Oooooooh it just sounds hearty and winter-appropriate, doesn’t it!?
I hadn’t cooked lamb shanks before this recipe, but I’ve eaten my fair share and I think they’re utterly underrated. When they’re cooked low and slow like here, they’re just as good as slow-cooked beef and have heaps of flavour. And you don’t have to treat them very differently.
This is a good dish to make when you have visitors – it sounds pretty fancy and looks pretty darn splendid on the plate. I serve my red wine-braised lamb shanks atop a cheesy bed of polenta, letting the meaty sauce spill all around it, and though it’s not the most photogenic of my experiments, in real life, it’s a big fat hug for all your senses.
It takes 3 hours to make but your casserole dish/oven will do most of the work. Feel free to use a slow cooker if you have one, but make sure you keep it on low and shave a little time off as it can become a little too melt-in-the-mouth (see: falls off the bone and kinda defeats the point of having a shank).
If you Google cheesy polenta there are a variety of instructions that make it seem like hard work but it’s not – you can just follow the packet instructions or bring a pan of water to the boil, pour in the polenta, then stir in butter and cheese. Easy.
2 lamb shanks
4 garlic cloves, diced
1 red chilli, diced
1 white onion, chopped
Sprig of rosemary
Salt & pepper
Handful of cherry tomato
1/2 glass red wine
1/2 tub grated parmesan
Handful of feta, crumbled
Douse the lamb shanks in olive oil and rub with the garlic and chilli. Leave for an hour (or overnight in the fridge if you’re prepared enough) to really let the flavours infuse the meat.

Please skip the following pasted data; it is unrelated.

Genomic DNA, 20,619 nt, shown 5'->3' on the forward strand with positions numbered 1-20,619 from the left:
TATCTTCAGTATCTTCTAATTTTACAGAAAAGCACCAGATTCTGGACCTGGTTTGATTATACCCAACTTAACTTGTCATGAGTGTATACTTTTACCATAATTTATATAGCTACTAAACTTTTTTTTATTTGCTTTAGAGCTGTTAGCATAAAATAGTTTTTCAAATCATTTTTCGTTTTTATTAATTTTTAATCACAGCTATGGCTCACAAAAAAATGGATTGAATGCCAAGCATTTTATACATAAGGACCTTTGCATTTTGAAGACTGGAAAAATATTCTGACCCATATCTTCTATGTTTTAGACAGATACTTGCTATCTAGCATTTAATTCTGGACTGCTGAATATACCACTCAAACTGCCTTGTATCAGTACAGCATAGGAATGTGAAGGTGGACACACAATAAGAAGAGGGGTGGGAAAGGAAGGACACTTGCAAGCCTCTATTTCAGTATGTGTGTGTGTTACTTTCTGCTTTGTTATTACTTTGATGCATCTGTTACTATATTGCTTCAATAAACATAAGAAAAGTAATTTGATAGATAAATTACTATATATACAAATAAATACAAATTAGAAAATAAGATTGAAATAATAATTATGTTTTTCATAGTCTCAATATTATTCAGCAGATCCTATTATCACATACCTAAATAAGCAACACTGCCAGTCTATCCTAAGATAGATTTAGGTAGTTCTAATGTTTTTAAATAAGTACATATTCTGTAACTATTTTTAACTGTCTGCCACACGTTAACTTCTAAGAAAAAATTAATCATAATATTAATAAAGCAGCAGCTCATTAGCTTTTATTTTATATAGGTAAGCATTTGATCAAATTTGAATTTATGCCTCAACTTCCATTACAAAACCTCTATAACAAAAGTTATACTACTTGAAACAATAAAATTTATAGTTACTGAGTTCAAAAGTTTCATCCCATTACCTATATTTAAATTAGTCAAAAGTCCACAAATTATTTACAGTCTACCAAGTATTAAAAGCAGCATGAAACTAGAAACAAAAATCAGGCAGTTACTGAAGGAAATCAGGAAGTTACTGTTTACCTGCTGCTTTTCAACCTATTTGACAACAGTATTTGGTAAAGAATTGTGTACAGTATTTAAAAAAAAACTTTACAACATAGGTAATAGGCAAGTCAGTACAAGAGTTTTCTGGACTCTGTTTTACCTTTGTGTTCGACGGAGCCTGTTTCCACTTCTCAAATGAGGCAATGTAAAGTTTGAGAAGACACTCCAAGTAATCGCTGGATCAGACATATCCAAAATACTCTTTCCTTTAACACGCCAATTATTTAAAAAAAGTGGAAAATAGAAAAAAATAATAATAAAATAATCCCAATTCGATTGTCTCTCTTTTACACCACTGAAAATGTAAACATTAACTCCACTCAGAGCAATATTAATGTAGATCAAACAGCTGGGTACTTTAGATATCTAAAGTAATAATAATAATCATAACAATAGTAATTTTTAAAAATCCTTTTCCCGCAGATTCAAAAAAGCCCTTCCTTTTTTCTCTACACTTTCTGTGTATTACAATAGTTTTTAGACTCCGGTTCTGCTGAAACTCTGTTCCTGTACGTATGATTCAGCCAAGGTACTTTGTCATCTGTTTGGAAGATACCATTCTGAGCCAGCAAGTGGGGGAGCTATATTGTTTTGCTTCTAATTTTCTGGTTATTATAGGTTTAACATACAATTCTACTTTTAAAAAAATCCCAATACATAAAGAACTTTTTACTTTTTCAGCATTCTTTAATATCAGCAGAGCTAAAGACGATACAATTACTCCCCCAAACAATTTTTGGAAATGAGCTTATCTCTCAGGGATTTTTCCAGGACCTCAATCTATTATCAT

Heat a little more oil in a casserole dish and seal the meat on each side. You just want it to be lightly browned and it’s fine if there are a few red bits still. Once sealed, place the shanks on a plate and set aside.
Add the onion and cook for 10 minutes with salt and pepper. Then, add the flour, paprika, chilli flakes, and rosemary. Stir for 1 minute, then add the passata, tomatoes, and red wine. Let that bubble away for about 15 minutes until the sauce is thick and the tomatoes have broken down.
Place the shanks in the casserole dish. The liquid should almost cover them, if not, add a mug of lamb or chicken stock.
Roast in the oven (without a lid) for 30 minutes, and then pop the lid on and cook for another hour and a half.
Once cooked, let the shanks rest in the liquid for 20-30 minutes with the lid on but skewed to let a little heat out.
While the shanks are resting, make the cheesy polenta as per my previous instructions or the packet. You can have it plain if you so wish but I’d definitely recommend making it cheesy!
Serve the shank on top of the polenta and smother in the rich sauce that’s left behind. A handful of wilted spinach provides a welcome hit of health.
Top tip: You probably won’t use all the lovely sauce – I actually had about a pint left over! – but don’t throw it away. Keep it (covered) in the fridge for up to a week, and use it as a base for something else. We popped it in the slow cooker with beef mince and turned it into a cottage pie, and I’d bet my bottom dollar it’d make for a great bolognese or chilli with a few extras.